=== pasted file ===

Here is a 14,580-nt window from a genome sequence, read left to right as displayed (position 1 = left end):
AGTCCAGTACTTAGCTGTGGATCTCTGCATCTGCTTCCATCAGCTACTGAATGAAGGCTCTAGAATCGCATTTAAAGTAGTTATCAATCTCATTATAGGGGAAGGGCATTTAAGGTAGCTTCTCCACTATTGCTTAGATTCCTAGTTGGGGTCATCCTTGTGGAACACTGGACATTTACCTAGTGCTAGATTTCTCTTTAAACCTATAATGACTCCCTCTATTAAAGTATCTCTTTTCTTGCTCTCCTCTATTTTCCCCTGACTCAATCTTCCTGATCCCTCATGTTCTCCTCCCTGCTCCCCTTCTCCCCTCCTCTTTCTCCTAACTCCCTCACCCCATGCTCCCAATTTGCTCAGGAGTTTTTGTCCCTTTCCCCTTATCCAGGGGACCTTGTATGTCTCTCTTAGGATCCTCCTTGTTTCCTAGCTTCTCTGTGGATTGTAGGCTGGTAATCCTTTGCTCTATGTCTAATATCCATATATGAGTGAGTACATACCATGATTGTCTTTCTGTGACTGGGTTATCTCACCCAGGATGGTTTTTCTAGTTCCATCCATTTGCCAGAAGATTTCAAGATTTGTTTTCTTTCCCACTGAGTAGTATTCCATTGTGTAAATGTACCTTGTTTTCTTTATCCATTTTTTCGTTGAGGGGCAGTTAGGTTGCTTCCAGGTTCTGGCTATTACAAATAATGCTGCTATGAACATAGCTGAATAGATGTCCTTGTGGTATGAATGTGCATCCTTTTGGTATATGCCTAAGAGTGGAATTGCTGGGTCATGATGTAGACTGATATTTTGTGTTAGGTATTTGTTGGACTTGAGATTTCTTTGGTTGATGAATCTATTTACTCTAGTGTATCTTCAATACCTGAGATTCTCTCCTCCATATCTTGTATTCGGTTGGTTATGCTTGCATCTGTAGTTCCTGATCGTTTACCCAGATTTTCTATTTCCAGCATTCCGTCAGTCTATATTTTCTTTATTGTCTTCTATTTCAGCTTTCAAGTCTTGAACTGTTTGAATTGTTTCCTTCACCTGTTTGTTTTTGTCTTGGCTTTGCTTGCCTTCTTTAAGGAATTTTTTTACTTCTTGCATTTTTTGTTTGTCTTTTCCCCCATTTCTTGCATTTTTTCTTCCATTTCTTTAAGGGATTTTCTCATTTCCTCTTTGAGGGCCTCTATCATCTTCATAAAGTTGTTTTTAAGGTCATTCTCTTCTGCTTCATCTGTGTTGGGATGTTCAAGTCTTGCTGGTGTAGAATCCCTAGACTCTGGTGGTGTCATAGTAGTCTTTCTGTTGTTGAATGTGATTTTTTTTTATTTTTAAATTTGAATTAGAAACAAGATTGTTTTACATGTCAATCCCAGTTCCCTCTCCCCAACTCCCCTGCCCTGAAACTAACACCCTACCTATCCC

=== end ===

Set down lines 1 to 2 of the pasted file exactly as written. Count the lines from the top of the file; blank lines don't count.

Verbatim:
Here is a 14,580-nt window from a genome sequence, read left to right as displayed (position 1 = left end):
AGTCCAGTACTTAGCTGTGGATCTCTGCATCTGCTTCCATCAGCTACTGAATGAAGGCTCTAGAATCGCATTTAAAGTAGTTATCAATCTCATTATAGGGGAAGGGCATTTAAGGTAGCTTCTCCACTATTGCTTAGATTCCTAGTTGGGGTCATCCTTGTGGAACACTGGACATTTACCTAGTGCTAGATTTCTCTTTAAACCTATAATGACTCCCTCTATTAAAGTATCTCTTTTCTTGCTCTCCTCTATTTTCCCCTGACTCAATCTTCCTGATCCCTCATGTTCTCCTCCCTGCTCCCCTTCTCCCCTCCTCTTTCTCCTAACTCCCTCACCCCATGCTCCCAATTTGCTCAGGAGTTTTTGTCCCTTTCCCCTTATCCAGGGGACCTTGTATGTCTCTCTTAGGATCCTCCTTGTTTCCTAGCTTCTCTGTGGATTGTAGGCTGGTAATCCTTTGCTCTATGTCTAATATCCATATATGAGTGAGTACATACCATGATTGTCTTTCTGTGACTGGGTTATCTCACCCAGGATGGTTTTTCTAGTTCCATCCATTTGCCAGAAGATTTCAAGATTTGTTTTCTTTCCCACTGAGTAGTATTCCATTGTGTAAATGTACCTTGTTTTCTTTATCCATTTTTTCGTTGAGGGGCAGTTAGGTTGCTTCCAGGTTCTGGCTATTACAAATAATGCTGCTATGAACATAGCTGAATAGATGTCCTTGTGGTATGAATGTGCATCCTTTTGGTATATGCCTAAGAGTGGAATTGCTGGGTCATGATGTAGACTGATATTTTGTGTTAGGTATTTGTTGGACTTGAGATTTCTTTGGTTGATGAATCTATTTACTCTAGTGTATCTTCAATACCTGAGATTCTCTCCTCCATATCTTGTATTCGGTTGGTTATGCTTGCATCTGTAGTTCCTGATCGTTTACCCAGATTTTCTATTTCCAGCATTCCGTCAGTCTATATTTTCTTTATTGTCTTCTATTTCAGCTTTCAAGTCTTGAACTGTTTGAATTGTTTCCTTCACCTGTTTGTTTTTGTCTTGGCTTTGCTTGCCTTCTTTAAGGAATTTTTTTACTTCTTGCATTTTTTGTTTGTCTTTTCCCCCATTTCTTGCATTTTTTCTTCCATTTCTTTAAGGGATTTTCTCATTTCCTCTTTGAGGGCCTCTATCATCTTCATAAAGTTGTTTTTAAGGTCATTCTCTTCTGCTTCATCTGTGTTGGGATGTTCAAGTCTTGCTGGTGTAGAATCCCTAGACTCTGGTGGTGTCATAGTAGTCTTTCTGTTGTTGAATGTGATTTTTTTTTATTTTTAAATTTGAATTAGAAACAAGATTGTTTTACATGTCAATCCCAGTTCCCTCTCCCCAACTCCCCTGCCCTGAAACTAACACCCTACCTATCCC